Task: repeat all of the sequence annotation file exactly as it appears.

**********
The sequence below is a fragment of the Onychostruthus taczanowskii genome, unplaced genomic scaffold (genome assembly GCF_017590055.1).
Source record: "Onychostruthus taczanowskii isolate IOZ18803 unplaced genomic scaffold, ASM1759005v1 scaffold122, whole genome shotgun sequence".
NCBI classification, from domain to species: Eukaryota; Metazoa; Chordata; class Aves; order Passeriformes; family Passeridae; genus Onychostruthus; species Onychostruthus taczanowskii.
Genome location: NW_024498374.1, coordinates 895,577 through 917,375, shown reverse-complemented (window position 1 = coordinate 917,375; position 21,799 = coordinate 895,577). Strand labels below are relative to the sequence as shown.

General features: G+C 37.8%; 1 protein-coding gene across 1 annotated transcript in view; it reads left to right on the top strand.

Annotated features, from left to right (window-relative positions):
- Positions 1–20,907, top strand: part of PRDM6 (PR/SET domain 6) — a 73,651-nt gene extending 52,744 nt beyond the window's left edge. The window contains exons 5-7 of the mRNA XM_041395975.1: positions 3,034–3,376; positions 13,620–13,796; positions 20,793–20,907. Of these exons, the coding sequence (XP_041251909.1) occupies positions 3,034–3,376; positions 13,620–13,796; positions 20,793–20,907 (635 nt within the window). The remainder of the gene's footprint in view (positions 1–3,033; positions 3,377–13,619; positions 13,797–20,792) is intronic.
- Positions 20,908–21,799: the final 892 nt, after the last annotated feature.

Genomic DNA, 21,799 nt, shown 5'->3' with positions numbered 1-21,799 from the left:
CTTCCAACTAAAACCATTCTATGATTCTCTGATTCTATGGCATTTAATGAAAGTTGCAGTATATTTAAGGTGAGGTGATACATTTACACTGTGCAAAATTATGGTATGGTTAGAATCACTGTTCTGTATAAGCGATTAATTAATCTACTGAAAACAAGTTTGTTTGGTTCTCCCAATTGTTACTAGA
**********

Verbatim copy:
The sequence below is a fragment of the Onychostruthus taczanowskii genome, unplaced genomic scaffold (genome assembly GCF_017590055.1).
Source record: "Onychostruthus taczanowskii isolate IOZ18803 unplaced genomic scaffold, ASM1759005v1 scaffold122, whole genome shotgun sequence".
NCBI classification, from domain to species: Eukaryota; Metazoa; Chordata; class Aves; order Passeriformes; family Passeridae; genus Onychostruthus; species Onychostruthus taczanowskii.
Genome location: NW_024498374.1, coordinates 895,577 through 917,375, shown reverse-complemented (window position 1 = coordinate 917,375; position 21,799 = coordinate 895,577). Strand labels below are relative to the sequence as shown.

General features: G+C 37.8%; 1 protein-coding gene across 1 annotated transcript in view; it reads left to right on the top strand.

Annotated features, from left to right (window-relative positions):
- Positions 1–20,907, top strand: part of PRDM6 (PR/SET domain 6) — a 73,651-nt gene extending 52,744 nt beyond the window's left edge. The window contains exons 5-7 of the mRNA XM_041395975.1: positions 3,034–3,376; positions 13,620–13,796; positions 20,793–20,907. Of these exons, the coding sequence (XP_041251909.1) occupies positions 3,034–3,376; positions 13,620–13,796; positions 20,793–20,907 (635 nt within the window). The remainder of the gene's footprint in view (positions 1–3,033; positions 3,377–13,619; positions 13,797–20,792) is intronic.
- Positions 20,908–21,799: the final 892 nt, after the last annotated feature.

Genomic DNA, 21,799 nt, shown 5'->3' with positions numbered 1-21,799 from the left:
CTTCCAACTAAAACCATTCTATGATTCTCTGATTCTATGGCATTTAATGAAAGTTGCAGTATATTTAAGGTGAGGTGATACATTTACACTGTGCAAAATTATGGTATGGTTAGAATCACTGTTCTGTATAAGCGATTAATTAATCTACTGAAAACAAGTTTGTTTGGTTCTCCCAATTGTTACTAGA